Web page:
Health Beat

Health Beat: Stem cells extend stroke treatment window

MIAMI - Julian Fowles was a busy entertainment lawyer who loved to dance.

"My wife just loves to salsa," Fowles shared.

But the music stopped when Fowles had a stroke about five years ago.

"I lost use of my legs and left arm, my face fell," he continued.

Experts say the effects of a stroke can be reversed if the patient gets to the hospital within a 24-hour window. Fowles didn't seek help until the next day.

"Speech can be slurred or lost. Eyesight can be affected," said Dr. Dileep Yavagal, the director of interventional neurology at the University of Miami Miller School of Medicine.

Now, there's new hope: using stem cells.

"These are the building blocks of our bodies," Yavagal said.

Researchers at the University of Miami are conducting a clinical trial, injecting stem cells from healthy donors into the damaged areas of patients' brains.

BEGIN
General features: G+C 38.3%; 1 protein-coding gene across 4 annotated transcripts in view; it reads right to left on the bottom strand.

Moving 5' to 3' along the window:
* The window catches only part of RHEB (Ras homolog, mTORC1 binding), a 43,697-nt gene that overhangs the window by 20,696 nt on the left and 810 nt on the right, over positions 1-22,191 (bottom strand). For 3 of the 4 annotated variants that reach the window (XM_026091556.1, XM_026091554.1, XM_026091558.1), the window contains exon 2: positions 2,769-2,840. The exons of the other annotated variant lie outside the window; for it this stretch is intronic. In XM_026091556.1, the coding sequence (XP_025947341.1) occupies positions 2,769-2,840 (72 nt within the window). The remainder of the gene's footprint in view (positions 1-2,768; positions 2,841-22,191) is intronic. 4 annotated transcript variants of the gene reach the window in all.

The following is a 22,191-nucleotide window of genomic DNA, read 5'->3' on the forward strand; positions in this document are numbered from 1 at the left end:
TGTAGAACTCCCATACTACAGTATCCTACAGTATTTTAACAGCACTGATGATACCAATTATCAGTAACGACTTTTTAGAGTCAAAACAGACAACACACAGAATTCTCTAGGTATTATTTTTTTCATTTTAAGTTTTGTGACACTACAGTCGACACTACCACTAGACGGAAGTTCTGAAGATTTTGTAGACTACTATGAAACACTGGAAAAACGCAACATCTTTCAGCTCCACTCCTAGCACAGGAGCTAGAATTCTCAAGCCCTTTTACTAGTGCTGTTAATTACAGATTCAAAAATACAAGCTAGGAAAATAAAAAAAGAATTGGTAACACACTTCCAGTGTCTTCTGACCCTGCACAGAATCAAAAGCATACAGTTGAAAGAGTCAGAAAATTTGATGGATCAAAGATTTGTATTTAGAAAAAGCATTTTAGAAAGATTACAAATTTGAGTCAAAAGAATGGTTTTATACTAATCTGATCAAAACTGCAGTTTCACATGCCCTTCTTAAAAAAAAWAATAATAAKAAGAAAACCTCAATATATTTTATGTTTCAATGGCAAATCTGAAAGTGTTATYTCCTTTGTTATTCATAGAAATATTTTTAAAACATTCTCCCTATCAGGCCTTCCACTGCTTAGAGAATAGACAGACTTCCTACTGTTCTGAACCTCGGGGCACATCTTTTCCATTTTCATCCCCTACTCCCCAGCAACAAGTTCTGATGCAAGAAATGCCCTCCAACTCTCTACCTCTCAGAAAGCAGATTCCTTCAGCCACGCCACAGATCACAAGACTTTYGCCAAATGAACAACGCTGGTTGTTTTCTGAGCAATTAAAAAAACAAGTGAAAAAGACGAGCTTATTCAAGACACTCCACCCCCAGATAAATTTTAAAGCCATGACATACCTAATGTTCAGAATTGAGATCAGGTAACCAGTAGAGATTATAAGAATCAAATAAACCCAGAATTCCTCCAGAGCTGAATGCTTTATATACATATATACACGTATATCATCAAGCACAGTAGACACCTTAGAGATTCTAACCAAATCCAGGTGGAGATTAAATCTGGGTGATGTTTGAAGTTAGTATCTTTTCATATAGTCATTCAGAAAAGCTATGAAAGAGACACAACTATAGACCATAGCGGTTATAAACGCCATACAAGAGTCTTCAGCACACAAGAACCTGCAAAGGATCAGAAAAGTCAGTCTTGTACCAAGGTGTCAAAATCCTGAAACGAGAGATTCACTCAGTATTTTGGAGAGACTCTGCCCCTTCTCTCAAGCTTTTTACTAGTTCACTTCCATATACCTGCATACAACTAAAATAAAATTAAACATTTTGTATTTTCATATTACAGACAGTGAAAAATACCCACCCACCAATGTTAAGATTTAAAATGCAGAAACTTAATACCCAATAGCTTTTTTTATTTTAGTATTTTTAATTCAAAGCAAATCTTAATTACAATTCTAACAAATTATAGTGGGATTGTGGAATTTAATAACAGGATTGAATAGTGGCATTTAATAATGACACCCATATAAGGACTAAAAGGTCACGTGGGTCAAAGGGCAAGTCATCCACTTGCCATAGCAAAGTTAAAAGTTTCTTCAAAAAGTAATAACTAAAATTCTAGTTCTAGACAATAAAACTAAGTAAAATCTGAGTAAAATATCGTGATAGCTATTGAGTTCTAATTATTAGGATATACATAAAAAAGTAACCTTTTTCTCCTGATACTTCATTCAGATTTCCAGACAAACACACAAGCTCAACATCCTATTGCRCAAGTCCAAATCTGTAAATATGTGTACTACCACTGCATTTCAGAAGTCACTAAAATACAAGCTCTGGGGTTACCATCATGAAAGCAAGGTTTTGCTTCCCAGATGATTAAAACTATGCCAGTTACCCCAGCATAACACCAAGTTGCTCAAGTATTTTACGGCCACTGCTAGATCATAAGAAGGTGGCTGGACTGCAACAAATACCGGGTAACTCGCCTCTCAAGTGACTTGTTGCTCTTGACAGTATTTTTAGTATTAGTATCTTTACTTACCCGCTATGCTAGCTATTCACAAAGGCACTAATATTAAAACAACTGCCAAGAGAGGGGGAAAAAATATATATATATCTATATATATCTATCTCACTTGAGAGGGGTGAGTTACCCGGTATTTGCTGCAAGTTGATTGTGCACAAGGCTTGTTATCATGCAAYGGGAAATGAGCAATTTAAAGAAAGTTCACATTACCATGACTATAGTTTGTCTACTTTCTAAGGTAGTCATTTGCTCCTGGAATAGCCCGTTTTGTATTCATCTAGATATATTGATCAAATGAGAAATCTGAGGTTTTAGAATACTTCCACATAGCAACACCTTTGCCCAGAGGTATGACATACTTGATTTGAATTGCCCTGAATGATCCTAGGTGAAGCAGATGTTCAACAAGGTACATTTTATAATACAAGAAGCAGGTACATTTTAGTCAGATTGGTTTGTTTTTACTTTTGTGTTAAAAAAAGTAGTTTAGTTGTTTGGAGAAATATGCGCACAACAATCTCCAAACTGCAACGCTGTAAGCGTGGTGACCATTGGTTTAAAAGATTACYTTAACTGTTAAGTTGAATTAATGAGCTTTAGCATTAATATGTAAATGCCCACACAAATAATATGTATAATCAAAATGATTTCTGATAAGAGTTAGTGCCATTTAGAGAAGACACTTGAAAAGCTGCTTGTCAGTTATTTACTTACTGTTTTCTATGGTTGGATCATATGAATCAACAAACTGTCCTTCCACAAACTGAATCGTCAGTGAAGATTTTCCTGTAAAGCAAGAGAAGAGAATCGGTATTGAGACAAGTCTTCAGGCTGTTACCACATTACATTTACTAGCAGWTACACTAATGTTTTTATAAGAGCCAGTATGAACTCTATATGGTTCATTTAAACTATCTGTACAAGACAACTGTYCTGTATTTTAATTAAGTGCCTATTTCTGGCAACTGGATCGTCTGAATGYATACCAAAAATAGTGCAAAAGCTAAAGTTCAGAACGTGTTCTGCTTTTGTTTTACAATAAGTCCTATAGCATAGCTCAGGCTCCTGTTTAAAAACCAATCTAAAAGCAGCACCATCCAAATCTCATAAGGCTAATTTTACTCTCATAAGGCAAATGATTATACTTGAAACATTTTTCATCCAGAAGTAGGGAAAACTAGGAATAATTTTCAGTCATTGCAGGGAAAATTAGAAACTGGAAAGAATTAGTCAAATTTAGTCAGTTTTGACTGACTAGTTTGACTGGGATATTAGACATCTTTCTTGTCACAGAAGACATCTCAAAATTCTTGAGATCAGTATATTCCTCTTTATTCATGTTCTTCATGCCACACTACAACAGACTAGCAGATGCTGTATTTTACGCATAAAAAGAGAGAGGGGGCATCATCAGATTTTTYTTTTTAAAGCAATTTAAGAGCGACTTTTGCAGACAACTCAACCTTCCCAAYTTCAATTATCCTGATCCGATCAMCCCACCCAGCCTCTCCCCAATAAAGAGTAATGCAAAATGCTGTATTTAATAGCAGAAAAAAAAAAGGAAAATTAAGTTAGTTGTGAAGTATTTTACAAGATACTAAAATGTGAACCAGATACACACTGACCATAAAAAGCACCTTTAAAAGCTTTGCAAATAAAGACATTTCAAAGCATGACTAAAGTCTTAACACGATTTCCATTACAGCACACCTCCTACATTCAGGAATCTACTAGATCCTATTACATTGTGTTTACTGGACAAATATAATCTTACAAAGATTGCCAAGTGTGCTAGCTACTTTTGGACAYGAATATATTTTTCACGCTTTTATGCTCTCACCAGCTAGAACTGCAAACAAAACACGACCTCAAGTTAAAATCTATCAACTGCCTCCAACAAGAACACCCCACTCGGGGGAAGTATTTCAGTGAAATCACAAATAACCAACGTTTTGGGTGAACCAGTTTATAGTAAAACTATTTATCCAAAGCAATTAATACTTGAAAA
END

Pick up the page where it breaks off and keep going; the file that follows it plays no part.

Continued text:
"We can actually get the brain to start to heal, regenerate neurons, and, for the first time, produce improvement in these patients' symptoms," said Dr. Jonathan Jagid, of the University of Miami Health System's Department of Neurological Surgery.

The minimally invasive procedure is done through a one-inch incision in the skull.

"With the idea that the cells will stimulate repair of the stroke area," Yavagal added.

And strengthen weak limbs. Fowles had the procedure last July. Because it's a double blind study, he doesn't know whether he got the stem cells.

"I'm looking forward to some change," Fowles said.

He is feeling stronger every day, rowing as part of his rehab. He's hoping the stem cells are helping him and someday others recovering from stroke.

It's called the ACTISsIMA trial. Patients should be between the ages of 18 and 85 and have suffered a stroke in the previous six months to seven and a half years. There are 60 clinical sites across the country. For more information on the study, email

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